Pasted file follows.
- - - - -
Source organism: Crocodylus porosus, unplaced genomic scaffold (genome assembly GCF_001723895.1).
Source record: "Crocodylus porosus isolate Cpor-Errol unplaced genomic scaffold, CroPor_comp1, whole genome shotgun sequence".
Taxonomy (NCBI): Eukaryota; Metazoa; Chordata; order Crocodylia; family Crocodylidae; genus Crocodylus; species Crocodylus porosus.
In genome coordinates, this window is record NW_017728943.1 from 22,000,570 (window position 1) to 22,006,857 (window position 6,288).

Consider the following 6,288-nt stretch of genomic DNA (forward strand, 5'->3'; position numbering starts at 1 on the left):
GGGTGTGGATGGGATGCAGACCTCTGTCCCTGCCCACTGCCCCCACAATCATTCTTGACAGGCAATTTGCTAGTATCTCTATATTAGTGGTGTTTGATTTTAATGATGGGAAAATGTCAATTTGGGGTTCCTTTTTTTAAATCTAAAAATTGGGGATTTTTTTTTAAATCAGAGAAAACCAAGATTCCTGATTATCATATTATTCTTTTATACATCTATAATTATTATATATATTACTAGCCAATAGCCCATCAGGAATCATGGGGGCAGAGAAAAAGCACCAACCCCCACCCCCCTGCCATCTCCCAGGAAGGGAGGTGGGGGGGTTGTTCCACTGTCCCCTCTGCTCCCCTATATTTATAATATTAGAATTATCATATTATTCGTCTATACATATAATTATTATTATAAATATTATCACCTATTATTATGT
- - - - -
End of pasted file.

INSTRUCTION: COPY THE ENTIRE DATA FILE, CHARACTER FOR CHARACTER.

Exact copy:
Source organism: Crocodylus porosus, unplaced genomic scaffold (genome assembly GCF_001723895.1).
Source record: "Crocodylus porosus isolate Cpor-Errol unplaced genomic scaffold, CroPor_comp1, whole genome shotgun sequence".
Taxonomy (NCBI): Eukaryota; Metazoa; Chordata; order Crocodylia; family Crocodylidae; genus Crocodylus; species Crocodylus porosus.
In genome coordinates, this window is record NW_017728943.1 from 22,000,570 (window position 1) to 22,006,857 (window position 6,288).

Consider the following 6,288-nt stretch of genomic DNA (forward strand, 5'->3'; position numbering starts at 1 on the left):
GGGTGTGGATGGGATGCAGACCTCTGTCCCTGCCCACTGCCCCCACAATCATTCTTGACAGGCAATTTGCTAGTATCTCTATATTAGTGGTGTTTGATTTTAATGATGGGAAAATGTCAATTTGGGGTTCCTTTTTTTAAATCTAAAAATTGGGGATTTTTTTTTAAATCAGAGAAAACCAAGATTCCTGATTATCATATTATTCTTTTATACATCTATAATTATTATATATATTACTAGCCAATAGCCCATCAGGAATCATGGGGGCAGAGAAAAAGCACCAACCCCCACCCCCCTGCCATCTCCCAGGAAGGGAGGTGGGGGGGTTGTTCCACTGTCCCCTCTGCTCCCCTATATTTATAATATTAGAATTATCATATTATTCGTCTATACATATAATTATTATTATAAATATTATCACCTATTATTATGT